Sunday, July 12, 2015

Decision Making Leading to the American Civil War

Last night I watched a TV program on the Surrender of the Confederacy. Gary Gallagher ably made the point that the Confederates fought on until they had no alternative. The Confederate economy was in ruins, the slaves who formed the basis of that economy were departing in droves, the Confederate military losses were huge and Lee's army had finally been defeated and surrendered, and the civilian population had undergone hardships and accepted governmental regimentation that could scarcely have been imagined before the Civil War had begun.

I have long wondered how the leaders of the southern states that seceded from the Union could have made so grave a mistake as to lead their people to secession and Civil War, given that it had that outcome. One answer, of course, is that they assumed that their brave young men would have quick success in the field, that the people of the states remaining in the Union would quickly lose heart, and that European powers would come to the aid of the Confederacy as they had come to the aid of Washington during the Revolutionary War.

It seems obvious from the 21st century that had the Confederacy not been formed and the Civil War fought, a better option could have been found. Perhaps slavery could have been abolished more gradually, without war, and in such a way that the economy of the southern states was less damaged. For example, perhaps there could have been some payment made to the owners of the slaves who were emancipated, and certainly there would have been less war damage and fewer people killed, disabled and injured.

It occurs to me that another answer to how the Civil War came to be is in the nature of the decision making involved. In January 1861, as states began to chose whether to form a Confederacy or stay in the Union, there were 34 states. Seven of these seceded from the Union before April 15, 1861 and four more (Arkansas, Tennessee, North Carolina and Virginia) after that date; 23 remained in the Union. Of particular concern were several border states where slavery was still legal, which chose to remain with the Union, even though a number of their residents volunteered to fight for the Confederacy. (West Virginia was not a state in 1861, becoming a state during the Civil War when it seceded from Virginia and was accepted as a state by the Union.)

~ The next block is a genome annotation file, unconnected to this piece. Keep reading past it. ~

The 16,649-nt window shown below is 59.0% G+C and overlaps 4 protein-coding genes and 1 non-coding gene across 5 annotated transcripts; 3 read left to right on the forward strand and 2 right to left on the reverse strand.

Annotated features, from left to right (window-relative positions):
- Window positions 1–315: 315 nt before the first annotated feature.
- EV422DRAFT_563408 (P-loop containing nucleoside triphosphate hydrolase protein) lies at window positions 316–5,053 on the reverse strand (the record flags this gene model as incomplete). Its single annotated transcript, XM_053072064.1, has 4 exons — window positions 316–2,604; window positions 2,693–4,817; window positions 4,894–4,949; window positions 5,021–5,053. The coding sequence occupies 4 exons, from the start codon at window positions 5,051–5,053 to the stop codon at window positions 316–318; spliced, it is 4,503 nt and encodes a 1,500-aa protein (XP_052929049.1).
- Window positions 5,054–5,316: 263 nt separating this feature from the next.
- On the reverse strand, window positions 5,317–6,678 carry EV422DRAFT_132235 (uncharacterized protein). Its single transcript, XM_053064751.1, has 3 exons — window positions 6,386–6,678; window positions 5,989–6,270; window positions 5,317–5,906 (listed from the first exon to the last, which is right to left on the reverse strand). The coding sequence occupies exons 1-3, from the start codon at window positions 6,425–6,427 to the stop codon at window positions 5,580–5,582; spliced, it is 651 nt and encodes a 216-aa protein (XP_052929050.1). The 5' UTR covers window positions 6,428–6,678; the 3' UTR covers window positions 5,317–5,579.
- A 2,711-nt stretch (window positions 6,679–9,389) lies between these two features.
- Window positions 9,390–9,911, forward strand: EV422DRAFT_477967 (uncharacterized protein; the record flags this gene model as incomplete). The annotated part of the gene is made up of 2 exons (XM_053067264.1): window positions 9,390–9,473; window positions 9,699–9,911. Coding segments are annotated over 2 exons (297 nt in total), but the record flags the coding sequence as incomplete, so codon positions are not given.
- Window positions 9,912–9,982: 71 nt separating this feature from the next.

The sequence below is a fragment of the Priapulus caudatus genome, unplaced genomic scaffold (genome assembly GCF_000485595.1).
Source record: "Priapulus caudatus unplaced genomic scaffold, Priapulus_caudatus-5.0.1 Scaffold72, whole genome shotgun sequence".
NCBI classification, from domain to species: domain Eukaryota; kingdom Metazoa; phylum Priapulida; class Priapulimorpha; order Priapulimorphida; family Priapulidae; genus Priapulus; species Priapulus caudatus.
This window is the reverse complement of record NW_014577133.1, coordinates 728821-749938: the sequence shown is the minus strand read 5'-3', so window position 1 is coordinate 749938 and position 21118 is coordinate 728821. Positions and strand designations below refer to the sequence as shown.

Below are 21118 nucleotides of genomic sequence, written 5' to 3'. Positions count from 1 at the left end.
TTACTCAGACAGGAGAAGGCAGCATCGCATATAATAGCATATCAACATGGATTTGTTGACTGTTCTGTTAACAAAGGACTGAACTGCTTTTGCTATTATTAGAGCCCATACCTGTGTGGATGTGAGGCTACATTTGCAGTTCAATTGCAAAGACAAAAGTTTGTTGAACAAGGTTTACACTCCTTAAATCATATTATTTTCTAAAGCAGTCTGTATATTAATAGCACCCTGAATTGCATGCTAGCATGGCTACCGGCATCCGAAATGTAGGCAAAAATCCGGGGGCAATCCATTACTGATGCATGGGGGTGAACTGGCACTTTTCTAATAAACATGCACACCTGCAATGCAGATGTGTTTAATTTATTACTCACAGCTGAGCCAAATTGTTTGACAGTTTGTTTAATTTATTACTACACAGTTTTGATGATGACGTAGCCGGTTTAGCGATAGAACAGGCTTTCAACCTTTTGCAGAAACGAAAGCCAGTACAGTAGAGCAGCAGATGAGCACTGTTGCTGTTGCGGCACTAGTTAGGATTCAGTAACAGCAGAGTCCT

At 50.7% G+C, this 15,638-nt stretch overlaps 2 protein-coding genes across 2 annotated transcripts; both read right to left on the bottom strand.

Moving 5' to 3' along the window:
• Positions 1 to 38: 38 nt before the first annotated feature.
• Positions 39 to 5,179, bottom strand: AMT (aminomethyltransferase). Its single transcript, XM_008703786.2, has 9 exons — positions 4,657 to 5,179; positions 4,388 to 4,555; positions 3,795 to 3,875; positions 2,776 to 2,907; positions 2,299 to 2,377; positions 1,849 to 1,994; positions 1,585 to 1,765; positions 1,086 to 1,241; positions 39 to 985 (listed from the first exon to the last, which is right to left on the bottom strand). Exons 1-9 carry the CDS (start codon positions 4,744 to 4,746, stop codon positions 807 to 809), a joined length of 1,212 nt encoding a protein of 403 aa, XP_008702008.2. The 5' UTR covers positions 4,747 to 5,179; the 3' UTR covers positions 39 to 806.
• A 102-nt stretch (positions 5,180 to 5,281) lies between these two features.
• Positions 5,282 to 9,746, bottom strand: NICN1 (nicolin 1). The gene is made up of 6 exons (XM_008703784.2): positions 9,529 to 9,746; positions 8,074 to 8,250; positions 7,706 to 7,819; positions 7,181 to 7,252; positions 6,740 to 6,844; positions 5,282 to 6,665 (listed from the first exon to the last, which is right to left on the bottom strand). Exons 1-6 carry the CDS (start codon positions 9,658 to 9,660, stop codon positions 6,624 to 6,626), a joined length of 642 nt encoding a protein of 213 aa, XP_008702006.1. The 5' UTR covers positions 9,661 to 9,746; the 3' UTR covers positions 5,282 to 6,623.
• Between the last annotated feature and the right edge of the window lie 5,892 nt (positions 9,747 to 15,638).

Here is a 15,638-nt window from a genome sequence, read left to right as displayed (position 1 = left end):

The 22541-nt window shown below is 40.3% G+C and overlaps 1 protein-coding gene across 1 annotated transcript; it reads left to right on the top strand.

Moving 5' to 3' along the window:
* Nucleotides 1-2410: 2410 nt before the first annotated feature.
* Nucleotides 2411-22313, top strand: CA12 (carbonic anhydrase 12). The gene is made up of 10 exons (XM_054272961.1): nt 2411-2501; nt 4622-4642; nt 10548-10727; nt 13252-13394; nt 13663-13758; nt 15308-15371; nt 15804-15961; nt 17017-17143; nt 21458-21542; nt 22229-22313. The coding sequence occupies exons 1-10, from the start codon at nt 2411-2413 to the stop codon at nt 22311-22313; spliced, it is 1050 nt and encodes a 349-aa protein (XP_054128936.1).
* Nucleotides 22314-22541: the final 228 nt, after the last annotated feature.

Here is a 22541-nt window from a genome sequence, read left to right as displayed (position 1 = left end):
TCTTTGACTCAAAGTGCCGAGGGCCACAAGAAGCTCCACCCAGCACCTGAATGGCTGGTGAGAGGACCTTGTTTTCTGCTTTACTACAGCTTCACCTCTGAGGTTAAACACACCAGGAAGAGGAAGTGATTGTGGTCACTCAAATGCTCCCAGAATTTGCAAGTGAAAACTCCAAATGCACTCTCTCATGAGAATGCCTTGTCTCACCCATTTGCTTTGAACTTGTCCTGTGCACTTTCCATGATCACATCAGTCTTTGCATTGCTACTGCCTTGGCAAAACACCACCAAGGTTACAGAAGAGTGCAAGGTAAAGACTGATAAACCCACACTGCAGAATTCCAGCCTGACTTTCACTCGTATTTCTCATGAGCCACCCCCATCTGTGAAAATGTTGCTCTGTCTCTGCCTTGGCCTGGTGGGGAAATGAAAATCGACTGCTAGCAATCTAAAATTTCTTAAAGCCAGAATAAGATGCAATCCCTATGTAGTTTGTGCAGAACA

When South Carolina, the first state to secede, chose to do so, it had no way of knowing how many other states would join it. It would not have been difficult to guess, however, that the Confederacy if it were to be formed at all, would be formed by states that still maintained the institution of slavery -- a total of 14, with a smaller population and less industrial capacity than the 23 states that had already abolished slavery. Still, the South Carolina leaders could not be sure what would be decided by their sister states.

What if only one or two other states had joined South Carolina in secession? I suppose that so small a group would have realized that they had no chance, and would have reached some accommodation. The leaders of those states would have been repudiated, they would have remained in the Union, and (one hopes) some peaceful solution would have been found to the abolition of slavery.

What if Arkasas, Tennessee, North Carolina and Virginia had chosen to stay in the Union? There was no way to know as the first states were voting to secede whether they would or world not. Perhaps there would have been a shorter war, certainly less destructive to those four states.

If the three border states that remained in the Union had instead chosen to joint the Confederacy, perhaps the cost of the war would have been so much greater to the Union that it would have been more willing to agree to a "two state solution". Perhaps the European powers would have been more willing to openly support the Confederacy. Who knows?

Today, it might be possible to make precise estimates of the likely behavior of the scores of political bodies making decisions, and of the relative military capacity of the likely combatants. I can not imagine that that was possible in 1860. While it seems clear today that the institution of slavery was evil, and that it would eventually be abolished in the modern world, it did not seem equally clear to the plantation owner class of the South in 1860.

There is probably a lesson for the modern world in this analysis somewhere.

No comments: